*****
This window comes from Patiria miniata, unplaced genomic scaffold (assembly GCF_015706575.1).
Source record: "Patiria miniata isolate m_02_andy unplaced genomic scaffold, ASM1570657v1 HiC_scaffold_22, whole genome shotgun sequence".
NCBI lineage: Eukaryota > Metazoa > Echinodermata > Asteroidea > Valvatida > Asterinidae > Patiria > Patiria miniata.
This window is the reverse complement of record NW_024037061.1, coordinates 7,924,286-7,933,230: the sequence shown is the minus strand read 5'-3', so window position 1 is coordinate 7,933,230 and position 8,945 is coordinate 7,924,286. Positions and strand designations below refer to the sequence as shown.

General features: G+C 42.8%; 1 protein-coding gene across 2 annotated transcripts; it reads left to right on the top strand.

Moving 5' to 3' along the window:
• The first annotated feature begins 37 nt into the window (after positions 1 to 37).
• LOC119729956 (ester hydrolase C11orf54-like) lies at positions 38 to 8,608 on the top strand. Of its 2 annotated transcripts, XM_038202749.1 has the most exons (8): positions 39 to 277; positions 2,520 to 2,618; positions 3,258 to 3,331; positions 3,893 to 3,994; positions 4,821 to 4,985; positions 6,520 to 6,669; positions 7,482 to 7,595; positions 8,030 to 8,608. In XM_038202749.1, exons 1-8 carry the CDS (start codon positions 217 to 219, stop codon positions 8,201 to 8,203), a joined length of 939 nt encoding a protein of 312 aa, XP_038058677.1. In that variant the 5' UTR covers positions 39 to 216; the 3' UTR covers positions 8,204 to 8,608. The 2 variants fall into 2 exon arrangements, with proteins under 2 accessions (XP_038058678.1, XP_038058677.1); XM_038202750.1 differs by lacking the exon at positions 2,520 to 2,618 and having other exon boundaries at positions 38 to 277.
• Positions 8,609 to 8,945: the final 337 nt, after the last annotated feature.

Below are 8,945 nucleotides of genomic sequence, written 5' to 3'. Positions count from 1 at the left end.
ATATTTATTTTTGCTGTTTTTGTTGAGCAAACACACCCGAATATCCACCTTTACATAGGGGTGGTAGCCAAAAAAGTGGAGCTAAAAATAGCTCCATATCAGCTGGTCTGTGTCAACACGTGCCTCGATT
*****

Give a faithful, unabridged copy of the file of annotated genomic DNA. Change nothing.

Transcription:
This window comes from Patiria miniata, unplaced genomic scaffold (assembly GCF_015706575.1).
Source record: "Patiria miniata isolate m_02_andy unplaced genomic scaffold, ASM1570657v1 HiC_scaffold_22, whole genome shotgun sequence".
NCBI lineage: Eukaryota > Metazoa > Echinodermata > Asteroidea > Valvatida > Asterinidae > Patiria > Patiria miniata.
This window is the reverse complement of record NW_024037061.1, coordinates 7,924,286-7,933,230: the sequence shown is the minus strand read 5'-3', so window position 1 is coordinate 7,933,230 and position 8,945 is coordinate 7,924,286. Positions and strand designations below refer to the sequence as shown.

General features: G+C 42.8%; 1 protein-coding gene across 2 annotated transcripts; it reads left to right on the top strand.

Moving 5' to 3' along the window:
• The first annotated feature begins 37 nt into the window (after positions 1 to 37).
• LOC119729956 (ester hydrolase C11orf54-like) lies at positions 38 to 8,608 on the top strand. Of its 2 annotated transcripts, XM_038202749.1 has the most exons (8): positions 39 to 277; positions 2,520 to 2,618; positions 3,258 to 3,331; positions 3,893 to 3,994; positions 4,821 to 4,985; positions 6,520 to 6,669; positions 7,482 to 7,595; positions 8,030 to 8,608. In XM_038202749.1, exons 1-8 carry the CDS (start codon positions 217 to 219, stop codon positions 8,201 to 8,203), a joined length of 939 nt encoding a protein of 312 aa, XP_038058677.1. In that variant the 5' UTR covers positions 39 to 216; the 3' UTR covers positions 8,204 to 8,608. The 2 variants fall into 2 exon arrangements, with proteins under 2 accessions (XP_038058678.1, XP_038058677.1); XM_038202750.1 differs by lacking the exon at positions 2,520 to 2,618 and having other exon boundaries at positions 38 to 277.
• Positions 8,609 to 8,945: the final 337 nt, after the last annotated feature.

Below are 8,945 nucleotides of genomic sequence, written 5' to 3'. Positions count from 1 at the left end.
ATATTTATTTTTGCTGTTTTTGTTGAGCAAACACACCCGAATATCCACCTTTACATAGGGGTGGTAGCCAAAAAAGTGGAGCTAAAAATAGCTCCATATCAGCTGGTCTGTGTCAACACGTGCCTCGATT